SEC once again loaded with contenders
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Life in the SEC is tough, but it’s worth the ride if you can get through it and reach the College World Series.
That’s exactly what LSU did last season.
The Tigers took a step forward two seasons ago by returning to Omaha. But last season, the Tigers won the SEC co-championship with Mississippi and captured the conference tournament title. They went on to win the program’s sixth national title.
LSU hopes to repeat as national champions this season, but getting through the grind of the SEC will be an incredibly difficult chore for a team with a few holes to fill.
The Tigers still headline the SEC entering the 2010 season, but Florida and Arkansas are talented clubs that are hot on their heels.
Florida fell just short of reaching the CWS last season. Arkansas, though, won the Norman Regional before upsetting Florida State in the Tallahassee Super Regional to make another CWS appearance.
Joining LSU, Florida and Arkansas as likely postseason teams are Vanderbilt, Georgia, South Carolina, Alabama and Mississippi. Kentucky and Auburn are bubble teams.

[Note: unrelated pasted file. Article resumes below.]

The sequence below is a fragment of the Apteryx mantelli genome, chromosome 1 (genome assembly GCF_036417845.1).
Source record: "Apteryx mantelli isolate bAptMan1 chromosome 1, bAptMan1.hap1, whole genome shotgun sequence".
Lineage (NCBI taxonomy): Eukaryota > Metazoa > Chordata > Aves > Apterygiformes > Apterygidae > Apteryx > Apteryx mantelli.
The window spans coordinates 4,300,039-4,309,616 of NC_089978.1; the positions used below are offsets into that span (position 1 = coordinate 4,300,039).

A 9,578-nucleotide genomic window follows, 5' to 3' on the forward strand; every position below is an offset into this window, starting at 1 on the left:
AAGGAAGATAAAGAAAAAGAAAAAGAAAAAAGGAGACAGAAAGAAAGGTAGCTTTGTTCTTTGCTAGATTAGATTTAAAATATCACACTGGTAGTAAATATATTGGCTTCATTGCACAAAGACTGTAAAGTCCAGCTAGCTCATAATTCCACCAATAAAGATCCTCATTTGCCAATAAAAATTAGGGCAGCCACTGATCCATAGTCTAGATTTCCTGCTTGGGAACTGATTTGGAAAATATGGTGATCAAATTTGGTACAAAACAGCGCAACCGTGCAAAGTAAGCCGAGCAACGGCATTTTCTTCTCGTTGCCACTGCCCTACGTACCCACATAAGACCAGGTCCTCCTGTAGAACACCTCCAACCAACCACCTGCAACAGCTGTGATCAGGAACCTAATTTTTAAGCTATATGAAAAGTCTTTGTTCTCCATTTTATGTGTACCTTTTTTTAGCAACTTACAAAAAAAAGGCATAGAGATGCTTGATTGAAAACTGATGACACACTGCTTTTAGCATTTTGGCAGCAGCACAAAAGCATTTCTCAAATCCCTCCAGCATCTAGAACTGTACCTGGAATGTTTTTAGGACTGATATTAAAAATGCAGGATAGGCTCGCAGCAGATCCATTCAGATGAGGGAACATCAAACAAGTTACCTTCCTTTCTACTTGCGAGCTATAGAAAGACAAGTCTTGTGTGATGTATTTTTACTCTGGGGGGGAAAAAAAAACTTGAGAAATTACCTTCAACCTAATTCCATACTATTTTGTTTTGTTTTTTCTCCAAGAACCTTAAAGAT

The SEC race once again promises to be exciting this season.
HOW THEY STACK UP
1. Florida – The Gators have a little work to do on the mound in terms of depth, but otherwise are in fantastic shape with a solid returning offense and the return of pitcher Tommy Toledo from injury.
2. South Carolina – The Gamecocks actually could have a solid pitching staff for a change with the return of several seasoned and talented arms. The offense, as usual, is expected to be productive.
3. Georgia – The Bulldogs lost several key offensive cogs from last year’s team, but still welcome back enough pitchers and hitters to return to an NCAA regional.
4. Vanderbilt – The Commodores will have one of the better offenses in the SEC, but will the pitching staff rise to the occasion?
5. Kentucky – The Wildcats welcome back eight position starters, but the uncertainty surrounding ace pitcher James Paxton and the bullpen keeps them down in the eastern division pecking order for now.